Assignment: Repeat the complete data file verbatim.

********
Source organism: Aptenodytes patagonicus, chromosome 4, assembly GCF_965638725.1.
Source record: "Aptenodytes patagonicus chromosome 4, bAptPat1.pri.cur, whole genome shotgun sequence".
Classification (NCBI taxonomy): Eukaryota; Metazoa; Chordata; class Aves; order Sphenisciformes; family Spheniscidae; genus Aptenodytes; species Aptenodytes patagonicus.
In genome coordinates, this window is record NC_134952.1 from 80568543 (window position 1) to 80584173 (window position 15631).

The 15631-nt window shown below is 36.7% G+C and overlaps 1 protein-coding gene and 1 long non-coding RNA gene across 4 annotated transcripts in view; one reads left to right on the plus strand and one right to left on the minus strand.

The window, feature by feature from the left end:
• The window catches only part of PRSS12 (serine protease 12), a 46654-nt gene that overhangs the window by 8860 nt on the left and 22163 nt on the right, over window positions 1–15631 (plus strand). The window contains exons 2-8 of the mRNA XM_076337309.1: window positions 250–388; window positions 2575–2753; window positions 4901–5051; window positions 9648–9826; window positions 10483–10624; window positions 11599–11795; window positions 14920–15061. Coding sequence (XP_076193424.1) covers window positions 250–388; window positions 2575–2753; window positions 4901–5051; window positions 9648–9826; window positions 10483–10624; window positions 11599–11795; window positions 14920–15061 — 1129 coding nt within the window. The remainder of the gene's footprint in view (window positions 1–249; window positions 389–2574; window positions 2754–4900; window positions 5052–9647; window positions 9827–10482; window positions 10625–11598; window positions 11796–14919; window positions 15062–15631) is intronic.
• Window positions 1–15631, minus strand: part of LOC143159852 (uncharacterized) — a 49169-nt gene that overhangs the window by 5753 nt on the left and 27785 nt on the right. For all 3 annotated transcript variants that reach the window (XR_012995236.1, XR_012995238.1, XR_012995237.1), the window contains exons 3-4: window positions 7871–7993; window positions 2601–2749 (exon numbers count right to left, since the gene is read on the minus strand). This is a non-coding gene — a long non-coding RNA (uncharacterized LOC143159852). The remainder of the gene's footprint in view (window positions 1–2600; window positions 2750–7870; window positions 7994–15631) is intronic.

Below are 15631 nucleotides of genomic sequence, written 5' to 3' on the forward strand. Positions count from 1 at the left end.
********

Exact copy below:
Source organism: Aptenodytes patagonicus, chromosome 4, assembly GCF_965638725.1.
Source record: "Aptenodytes patagonicus chromosome 4, bAptPat1.pri.cur, whole genome shotgun sequence".
Classification (NCBI taxonomy): Eukaryota; Metazoa; Chordata; class Aves; order Sphenisciformes; family Spheniscidae; genus Aptenodytes; species Aptenodytes patagonicus.
In genome coordinates, this window is record NC_134952.1 from 80568543 (window position 1) to 80584173 (window position 15631).

The 15631-nt window shown below is 36.7% G+C and overlaps 1 protein-coding gene and 1 long non-coding RNA gene across 4 annotated transcripts in view; one reads left to right on the plus strand and one right to left on the minus strand.

The window, feature by feature from the left end:
• The window catches only part of PRSS12 (serine protease 12), a 46654-nt gene that overhangs the window by 8860 nt on the left and 22163 nt on the right, over window positions 1–15631 (plus strand). The window contains exons 2-8 of the mRNA XM_076337309.1: window positions 250–388; window positions 2575–2753; window positions 4901–5051; window positions 9648–9826; window positions 10483–10624; window positions 11599–11795; window positions 14920–15061. Coding sequence (XP_076193424.1) covers window positions 250–388; window positions 2575–2753; window positions 4901–5051; window positions 9648–9826; window positions 10483–10624; window positions 11599–11795; window positions 14920–15061 — 1129 coding nt within the window. The remainder of the gene's footprint in view (window positions 1–249; window positions 389–2574; window positions 2754–4900; window positions 5052–9647; window positions 9827–10482; window positions 10625–11598; window positions 11796–14919; window positions 15062–15631) is intronic.
• Window positions 1–15631, minus strand: part of LOC143159852 (uncharacterized) — a 49169-nt gene that overhangs the window by 5753 nt on the left and 27785 nt on the right. For all 3 annotated transcript variants that reach the window (XR_012995236.1, XR_012995238.1, XR_012995237.1), the window contains exons 3-4: window positions 7871–7993; window positions 2601–2749 (exon numbers count right to left, since the gene is read on the minus strand). This is a non-coding gene — a long non-coding RNA (uncharacterized LOC143159852). The remainder of the gene's footprint in view (window positions 1–2600; window positions 2750–7870; window positions 7994–15631) is intronic.

Below are 15631 nucleotides of genomic sequence, written 5' to 3' on the forward strand. Positions count from 1 at the left end.